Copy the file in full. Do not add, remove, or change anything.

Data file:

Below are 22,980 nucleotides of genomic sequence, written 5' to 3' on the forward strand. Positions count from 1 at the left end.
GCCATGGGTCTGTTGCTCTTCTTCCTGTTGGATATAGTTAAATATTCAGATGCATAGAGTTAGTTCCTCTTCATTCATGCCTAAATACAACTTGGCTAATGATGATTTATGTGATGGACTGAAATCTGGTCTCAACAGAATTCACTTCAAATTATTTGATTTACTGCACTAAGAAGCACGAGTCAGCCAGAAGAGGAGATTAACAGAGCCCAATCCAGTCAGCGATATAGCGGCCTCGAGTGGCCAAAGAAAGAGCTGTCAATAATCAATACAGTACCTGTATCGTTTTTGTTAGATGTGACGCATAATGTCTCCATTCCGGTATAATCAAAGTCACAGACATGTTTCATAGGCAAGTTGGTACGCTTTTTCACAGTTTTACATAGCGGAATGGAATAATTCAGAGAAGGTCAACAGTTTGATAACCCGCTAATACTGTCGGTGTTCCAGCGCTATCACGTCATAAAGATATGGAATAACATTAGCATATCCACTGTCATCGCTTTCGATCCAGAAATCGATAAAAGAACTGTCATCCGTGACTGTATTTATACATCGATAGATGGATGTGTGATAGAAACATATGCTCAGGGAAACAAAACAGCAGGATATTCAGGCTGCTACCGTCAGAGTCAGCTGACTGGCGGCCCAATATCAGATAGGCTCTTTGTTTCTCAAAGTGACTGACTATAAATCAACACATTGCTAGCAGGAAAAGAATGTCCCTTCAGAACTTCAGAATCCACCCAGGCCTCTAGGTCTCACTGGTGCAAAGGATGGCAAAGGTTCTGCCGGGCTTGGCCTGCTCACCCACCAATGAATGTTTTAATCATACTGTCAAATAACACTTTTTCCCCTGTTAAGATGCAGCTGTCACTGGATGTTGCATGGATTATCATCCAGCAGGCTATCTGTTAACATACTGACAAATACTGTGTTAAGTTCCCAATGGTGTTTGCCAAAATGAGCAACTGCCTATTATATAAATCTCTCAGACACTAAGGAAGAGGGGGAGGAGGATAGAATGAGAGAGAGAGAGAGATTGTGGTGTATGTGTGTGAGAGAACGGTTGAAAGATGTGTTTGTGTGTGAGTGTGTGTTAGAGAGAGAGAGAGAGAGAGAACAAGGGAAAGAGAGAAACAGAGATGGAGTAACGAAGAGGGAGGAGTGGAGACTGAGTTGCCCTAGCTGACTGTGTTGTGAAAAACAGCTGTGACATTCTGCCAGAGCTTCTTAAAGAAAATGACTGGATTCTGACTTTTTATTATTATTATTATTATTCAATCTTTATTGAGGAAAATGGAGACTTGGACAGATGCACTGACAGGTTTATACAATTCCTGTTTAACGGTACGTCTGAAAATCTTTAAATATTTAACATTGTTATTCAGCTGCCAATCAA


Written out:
Below are 22,980 nucleotides of genomic sequence, written 5' to 3' on the forward strand. Positions count from 1 at the left end.
GCCATGGGTCTGTTGCTCTTCTTCCTGTTGGATATAGTTAAATATTCAGATGCATAGAGTTAGTTCCTCTTCATTCATGCCTAAATACAACTTGGCTAATGATGATTTATGTGATGGACTGAAATCTGGTCTCAACAGAATTCACTTCAAATTATTTGATTTACTGCACTAAGAAGCACGAGTCAGCCAGAAGAGGAGATTAACAGAGCCCAATCCAGTCAGCGATATAGCGGCCTCGAGTGGCCAAAGAAAGAGCTGTCAATAATCAATACAGTACCTGTATCGTTTTTGTTAGATGTGACGCATAATGTCTCCATTCCGGTATAATCAAAGTCACAGACATGTTTCATAGGCAAGTTGGTACGCTTTTTCACAGTTTTACATAGCGGAATGGAATAATTCAGAGAAGGTCAACAGTTTGATAACCCGCTAATACTGTCGGTGTTCCAGCGCTATCACGTCATAAAGATATGGAATAACATTAGCATATCCACTGTCATCGCTTTCGATCCAGAAATCGATAAAAGAACTGTCATCCGTGACTGTATTTATACATCGATAGATGGATGTGTGATAGAAACATATGCTCAGGGAAACAAAACAGCAGGATATTCAGGCTGCTACCGTCAGAGTCAGCTGACTGGCGGCCCAATATCAGATAGGCTCTTTGTTTCTCAAAGTGACTGACTATAAATCAACACATTGCTAGCAGGAAAAGAATGTCCCTTCAGAACTTCAGAATCCACCCAGGCCTCTAGGTCTCACTGGTGCAAAGGATGGCAAAGGTTCTGCCGGGCTTGGCCTGCTCACCCACCAATGAATGTTTTAATCATACTGTCAAATAACACTTTTTCCCCTGTTAAGATGCAGCTGTCACTGGATGTTGCATGGATTATCATCCAGCAGGCTATCTGTTAACATACTGACAAATACTGTGTTAAGTTCCCAATGGTGTTTGCCAAAATGAGCAACTGCCTATTATATAAATCTCTCAGACACTAAGGAAGAGGGGGAGGAGGATAGAATGAGAGAGAGAGAGAGATTGTGGTGTATGTGTGTGAGAGAACGGTTGAAAGATGTGTTTGTGTGTGAGTGTGTGTTAGAGAGAGAGAGAGAGAGAGAACAAGGGAAAGAGAGAAACAGAGATGGAGTAACGAAGAGGGAGGAGTGGAGACTGAGTTGCCCTAGCTGACTGTGTTGTGAAAAACAGCTGTGACATTCTGCCAGAGCTTCTTAAAGAAAATGACTGGATTCTGACTTTTTATTATTATTATTATTATTCAATCTTTATTGAGGAAAATGGAGACTTGGACAGATGCACTGACAGGTTTATACAATTCCTGTTTAACGGTACGTCTGAAAATCTTTAAATATTTAACATTGTTATTCAGCTGCCAATCAA